The death of any child is a tragedy – for the family and for the community. Everybody wants to prevent childhood deaths. Making policy interventions to prevent childhood deaths requires information in order to develop effective policy interventions.  That’s where the Arizona Child Fatality Review State Team comes in.

More than 25 years ago the state legislature passed a law establishing the Arizona Child Fatality Review Program (A.R.S. § 36-342, 36-3501-4).  It’s a great example of establishing public policy designed to build data and evidence so policy makers can use evidence to build future interventions.

The State Team includes representatives from the Academy of Pediatrics and from the ADES Divisions of Developmental Disabilities and Children and Family Services, as well as from law enforcement and the ADHS. The team’s role is to review all childhood deaths in AZ and produce an annual report to the Governor and legislature with a summary of findings and recommendations based on promising and proven strategies regarding the prevention of child deaths.

The 2019 report was published last week- and as usual it provides a host of data and recommendations that are directly tied to evidence.

In past years this focus has raised the awareness about child drowning and the importance of putting babies to sleep on their backs or making sure all children are always secured in car seats.  Those interventions have made a real difference- and Sudden Unexpected Infant Deaths (SUID) decreased 29% from 2017 (n=84) to 2018 (n=60) and accounted for 7% of all child deaths in Arizona.

The 2019 report sets off the public health alarm bells when it comes to child suicide.

There was a 28% increase in suicide deaths from the previous year (which itself had a 32% increase over the year previous)… so child suicide deaths have gone up about 50% in the last 2 years.  64 kids died by suicide in 2018.  About 40% of the suicides were from a firearm.  Over the last six years, the child suicide mortality rate has gone up more than 100% going from 1.5/100,000 in 2012 to 3.9/100,000 in 2018.

Here are the Suicide Prevention Recommendations from the Report

  • Support funding and training to schools, communities, clinical and behavioral health services providers on the prevention of suicide.  

  • Educate parents, teachers, and caregivers on the risk factors for suicide. These factors include substance use, delinquency, depression and poor impulse control.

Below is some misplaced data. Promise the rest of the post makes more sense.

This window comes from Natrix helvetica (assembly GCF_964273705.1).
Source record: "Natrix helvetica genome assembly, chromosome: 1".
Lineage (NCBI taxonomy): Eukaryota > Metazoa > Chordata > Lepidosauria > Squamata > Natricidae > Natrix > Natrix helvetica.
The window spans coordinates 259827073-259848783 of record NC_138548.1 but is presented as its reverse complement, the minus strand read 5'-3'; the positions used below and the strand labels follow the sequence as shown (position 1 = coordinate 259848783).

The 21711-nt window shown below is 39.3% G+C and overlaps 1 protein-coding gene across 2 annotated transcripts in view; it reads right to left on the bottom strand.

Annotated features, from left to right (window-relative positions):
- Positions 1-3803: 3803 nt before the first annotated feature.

• Provide information for educators, parents and caregivers on how to seek help for children at risk after the first red flag.

  • Continue to expand and enforce anti-bullying policies in schools.

  • Expand resources for teens that are likely to be mourning the suicide death of a friend or family member.

  • Strengthen services available to children and adolescents that address adverse childhood experiences and practice trauma informed care.

  • Completely remove firearms from homes where individuals are experiencing mental health problems such as, depression, substance use, or suicidal ideation.

  • Urge parents to monitor their child’s social media for any talk about suicide and take immediate action if there is evidence of suicidal ideation. 

  • Encourage social media organizations to develop opportunities to flag information that might indicate suicidal thinking and respond with crisis information resources. 

  • Support funding and access for quality behavioral health and substance use assessment and treatment services for youth and their families, especially in rural communities.

  • Promote and expand universal screening for suicide risk by all health care providers at each visit.

  • Store all medications in a locked cabinet and discard unused medications safely and properly when they are no longer being taken.

Here are some of the results in the other categories of child fatalities:

  • Sudden Unexpected Infant Deaths (SUID) decreased 29% from 2017 (n=84) to 2018 (n=60) and accounted for 7% of all child deaths in Arizona.

  • Deaths from prematurity increased 24% from 2017 (n=180) to 2018 (n=224).

  • Accidental injury deaths decreased 9% from 2017 (n=187) to 2018 (n=170) and comprised 20% of all child deaths.

  • The number of firearm deaths was unchanged from 2017 (n=43) to 2018 (n=43) and accounted for 5% of all child deaths.

  • Child fatalities due to abuse/neglect decreased 5% from 2017 (n=79) to 2018 (n=75) and accounted for 9% of all child deaths in Arizona.

  • Motor vehicle crash (MVC) deaths increased 13% from 2017 (n= 65) to 2018 (n= 74) and accounted for 9% of all child deaths in 2018.

  • Homicides decreased 18% from 2017 (n=38) to 2018 (n=31) and accounted for 4% of all child deaths.

  • Drowning deaths decreased 20% from 2017 (n=35) to 2018 (n=28) and accounted for 3% of all child deaths.

The full report covers each of these areas including some recommendations for policy and program interventions in each area.  Sometimes the recommendations are more related to increasing awareness but many are more policy based.

Lots of work went into this report- so if you’re somebody in a position to influence either lawmakers or agency officials to implement preventative policies in these areas- please get familiar with this   important research product – it will really help inform your advocacy efforts.